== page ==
Prime Minister Rishi Sunak’s tax returns have been made public, indicating that the British-Indian leader has contributed over GBP 1 million to the Exchequer since entering frontline politics in 2019.
The tax release is part of a transparency commitment the UK premier made in November last year.
Sunak, among the wealthiest British politicians, on Wednesday, revealed that he earned a total of GBP 4.766 million between 2019 and 2022 and paid GBP 1.053 million in tax – at a tax rate of around 22 per cent.
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Over the last tax year, when he was the finance minister, the 42-year-old leader paid GBP 325,826 in capital gains tax and GBP 120,604 in UK income tax on a total income of GBP 1.9 million.
“I published my tax returns in the interests of transparency, as I said I would, and I am glad to have done that,” PM Sunak said during a visit to north Wales on Wednesday.
“I think ultimately what people are interested in is what I am going to do for them,” he added.
UK PM Rishi Sunak came under pressure to publish his tax returns after his financial affairs came under the spotlight during the Conservative Party leadership election campaign last year, which he lost to Liz Truss before being elevated as Prime Minister after Truss short-lived tenure at 10 Downing Street.
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It followed the controversy around the non-domicile tax status of his wife, Akshata Murty, who has since relinquished the legal position, which meant she paid tax on her Indian earnings in India.
Murty, the daughter of Infosys co-founder Narayana Murthy said in April last year that she took the action to avoid the issue becoming a “distraction” for her husband, who was the UK chancellor of the exchequer at the time.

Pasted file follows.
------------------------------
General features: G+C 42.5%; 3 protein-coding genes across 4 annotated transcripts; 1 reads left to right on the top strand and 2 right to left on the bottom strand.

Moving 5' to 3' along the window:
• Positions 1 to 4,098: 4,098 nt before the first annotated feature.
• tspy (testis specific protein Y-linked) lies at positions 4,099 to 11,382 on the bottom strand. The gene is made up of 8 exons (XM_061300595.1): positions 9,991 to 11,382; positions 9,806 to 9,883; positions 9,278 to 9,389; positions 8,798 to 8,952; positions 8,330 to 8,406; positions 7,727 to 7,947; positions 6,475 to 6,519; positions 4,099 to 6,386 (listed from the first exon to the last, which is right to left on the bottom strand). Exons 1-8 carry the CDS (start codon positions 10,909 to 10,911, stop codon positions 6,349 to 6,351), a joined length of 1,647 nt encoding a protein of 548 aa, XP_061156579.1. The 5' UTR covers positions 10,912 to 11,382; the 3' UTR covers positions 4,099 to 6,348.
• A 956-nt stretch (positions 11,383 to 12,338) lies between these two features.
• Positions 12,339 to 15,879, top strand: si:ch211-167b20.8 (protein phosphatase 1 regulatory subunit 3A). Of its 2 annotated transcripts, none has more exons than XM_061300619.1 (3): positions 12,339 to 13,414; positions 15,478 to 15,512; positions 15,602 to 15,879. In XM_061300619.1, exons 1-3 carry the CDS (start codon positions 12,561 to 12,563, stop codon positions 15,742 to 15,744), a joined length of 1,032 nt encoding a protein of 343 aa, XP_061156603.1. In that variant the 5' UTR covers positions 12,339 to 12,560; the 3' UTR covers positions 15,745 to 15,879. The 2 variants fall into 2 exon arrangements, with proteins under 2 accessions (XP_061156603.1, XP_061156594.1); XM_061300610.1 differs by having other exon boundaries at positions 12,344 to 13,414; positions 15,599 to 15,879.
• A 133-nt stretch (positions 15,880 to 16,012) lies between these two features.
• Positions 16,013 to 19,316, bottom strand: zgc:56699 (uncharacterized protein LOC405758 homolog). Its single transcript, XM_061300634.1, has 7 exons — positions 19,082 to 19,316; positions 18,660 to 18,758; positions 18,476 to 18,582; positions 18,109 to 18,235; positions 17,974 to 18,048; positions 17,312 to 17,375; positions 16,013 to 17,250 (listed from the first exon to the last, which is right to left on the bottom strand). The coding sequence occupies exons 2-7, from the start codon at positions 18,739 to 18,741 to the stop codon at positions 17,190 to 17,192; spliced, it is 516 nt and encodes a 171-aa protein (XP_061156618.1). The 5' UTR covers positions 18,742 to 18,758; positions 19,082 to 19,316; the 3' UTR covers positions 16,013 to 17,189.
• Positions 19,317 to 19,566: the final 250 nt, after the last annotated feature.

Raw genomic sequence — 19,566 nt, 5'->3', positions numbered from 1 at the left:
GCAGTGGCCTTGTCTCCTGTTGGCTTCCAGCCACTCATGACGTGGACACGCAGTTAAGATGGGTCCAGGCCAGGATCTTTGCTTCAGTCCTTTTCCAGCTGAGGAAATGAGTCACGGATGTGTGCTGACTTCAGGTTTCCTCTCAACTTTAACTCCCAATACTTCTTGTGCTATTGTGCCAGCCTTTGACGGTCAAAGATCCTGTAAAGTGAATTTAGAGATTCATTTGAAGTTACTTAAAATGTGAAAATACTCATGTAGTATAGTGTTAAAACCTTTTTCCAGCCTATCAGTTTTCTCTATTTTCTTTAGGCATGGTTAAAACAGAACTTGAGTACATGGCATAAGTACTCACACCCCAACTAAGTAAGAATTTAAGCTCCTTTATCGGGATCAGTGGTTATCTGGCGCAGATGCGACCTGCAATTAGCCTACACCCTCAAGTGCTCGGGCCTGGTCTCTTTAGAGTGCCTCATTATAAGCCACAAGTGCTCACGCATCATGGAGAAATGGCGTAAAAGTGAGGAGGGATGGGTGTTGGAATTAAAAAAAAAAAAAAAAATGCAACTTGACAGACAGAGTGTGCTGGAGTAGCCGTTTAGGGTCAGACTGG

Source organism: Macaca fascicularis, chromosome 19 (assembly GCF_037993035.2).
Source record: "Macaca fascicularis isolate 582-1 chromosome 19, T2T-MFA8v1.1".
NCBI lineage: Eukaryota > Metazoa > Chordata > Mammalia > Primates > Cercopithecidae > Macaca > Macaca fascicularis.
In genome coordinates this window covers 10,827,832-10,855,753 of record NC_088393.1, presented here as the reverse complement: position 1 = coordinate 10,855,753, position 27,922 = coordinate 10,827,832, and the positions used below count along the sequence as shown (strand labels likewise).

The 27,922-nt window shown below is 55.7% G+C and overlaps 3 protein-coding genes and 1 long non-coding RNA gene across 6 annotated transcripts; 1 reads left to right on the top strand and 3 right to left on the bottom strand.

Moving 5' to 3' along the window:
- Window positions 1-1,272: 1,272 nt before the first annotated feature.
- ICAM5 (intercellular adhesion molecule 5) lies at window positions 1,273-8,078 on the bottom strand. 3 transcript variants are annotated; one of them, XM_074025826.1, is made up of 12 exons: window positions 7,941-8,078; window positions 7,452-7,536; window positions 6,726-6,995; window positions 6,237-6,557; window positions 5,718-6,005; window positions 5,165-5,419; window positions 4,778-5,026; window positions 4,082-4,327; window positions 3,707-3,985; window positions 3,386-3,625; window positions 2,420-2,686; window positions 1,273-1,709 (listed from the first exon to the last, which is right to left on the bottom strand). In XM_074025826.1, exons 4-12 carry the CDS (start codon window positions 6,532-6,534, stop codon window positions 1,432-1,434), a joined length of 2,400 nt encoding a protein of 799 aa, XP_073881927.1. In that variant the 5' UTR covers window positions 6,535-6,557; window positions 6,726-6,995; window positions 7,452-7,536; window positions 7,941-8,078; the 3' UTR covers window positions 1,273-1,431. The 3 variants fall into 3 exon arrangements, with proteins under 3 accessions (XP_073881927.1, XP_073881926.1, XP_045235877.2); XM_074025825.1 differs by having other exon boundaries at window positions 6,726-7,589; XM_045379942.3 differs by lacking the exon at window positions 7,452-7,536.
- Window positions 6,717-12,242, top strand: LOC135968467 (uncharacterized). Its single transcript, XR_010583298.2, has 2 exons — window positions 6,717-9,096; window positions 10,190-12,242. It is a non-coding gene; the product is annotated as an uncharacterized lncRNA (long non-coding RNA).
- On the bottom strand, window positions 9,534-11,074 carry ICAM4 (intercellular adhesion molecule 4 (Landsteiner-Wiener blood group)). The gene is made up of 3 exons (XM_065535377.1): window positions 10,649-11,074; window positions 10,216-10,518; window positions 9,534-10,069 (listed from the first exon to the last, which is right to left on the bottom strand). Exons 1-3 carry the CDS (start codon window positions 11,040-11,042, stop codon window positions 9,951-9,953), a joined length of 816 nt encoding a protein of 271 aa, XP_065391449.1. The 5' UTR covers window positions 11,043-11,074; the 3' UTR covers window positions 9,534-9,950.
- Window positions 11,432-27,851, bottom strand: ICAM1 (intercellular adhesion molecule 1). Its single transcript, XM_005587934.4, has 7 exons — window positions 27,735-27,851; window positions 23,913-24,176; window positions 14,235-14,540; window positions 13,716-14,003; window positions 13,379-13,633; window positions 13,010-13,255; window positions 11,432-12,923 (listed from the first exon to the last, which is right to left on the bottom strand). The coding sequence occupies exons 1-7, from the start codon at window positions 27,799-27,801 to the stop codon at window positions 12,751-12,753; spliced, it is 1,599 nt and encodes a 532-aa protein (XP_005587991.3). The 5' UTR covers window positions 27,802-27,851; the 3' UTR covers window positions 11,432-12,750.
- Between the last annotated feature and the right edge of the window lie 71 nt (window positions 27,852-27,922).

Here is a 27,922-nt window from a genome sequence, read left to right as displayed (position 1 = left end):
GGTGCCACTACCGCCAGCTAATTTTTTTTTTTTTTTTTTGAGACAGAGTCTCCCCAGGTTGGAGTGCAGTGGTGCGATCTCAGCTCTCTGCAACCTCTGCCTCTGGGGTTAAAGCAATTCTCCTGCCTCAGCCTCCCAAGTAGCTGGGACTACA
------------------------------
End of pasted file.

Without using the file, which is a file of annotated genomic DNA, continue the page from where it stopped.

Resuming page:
The Opposition Labour Party, which has often raised Sunak’s wealth in Parliament to claim he fails to fully empathise with those struggling with a cost-of-living crisis in the country, questioned the much delay of their publication.
“They [tax returns] reveal a tax system designed by successive Tory governments in which the prime minister pays a far lower tax rate than working people who face the highest tax burden in 70 years,” Labour Deputy Leader Angela Rayner said.
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The returns were published as MPs backed Sunak’s revised post-Brexit deal with the European Union (EU) to resolve the issue of avoiding a land border between UK territory Northern Ireland and neighbouring EU member-state Ireland. While his predecessors, former prime ministers Boris Johnson and Liz Truss, were among some Conservative Party MPs joining Northern Ireland’s Democratic Unionist Party (DUP) in voting against the agreement, it passed by 515 to 29 overall in the House of Commons on Wednesday.
The Windsor Framework, unveiled by Sunak last month, rewrites the Brexit Northern Ireland Protocol agreed upon by Johnson in 2019. The Tory MPs who voted against the new deal were among the supporters of the former PM, including former Indian-origin home secretary Priti Patel, who called upon Sunak to “negotiate a better deal”.
(With agency inputs)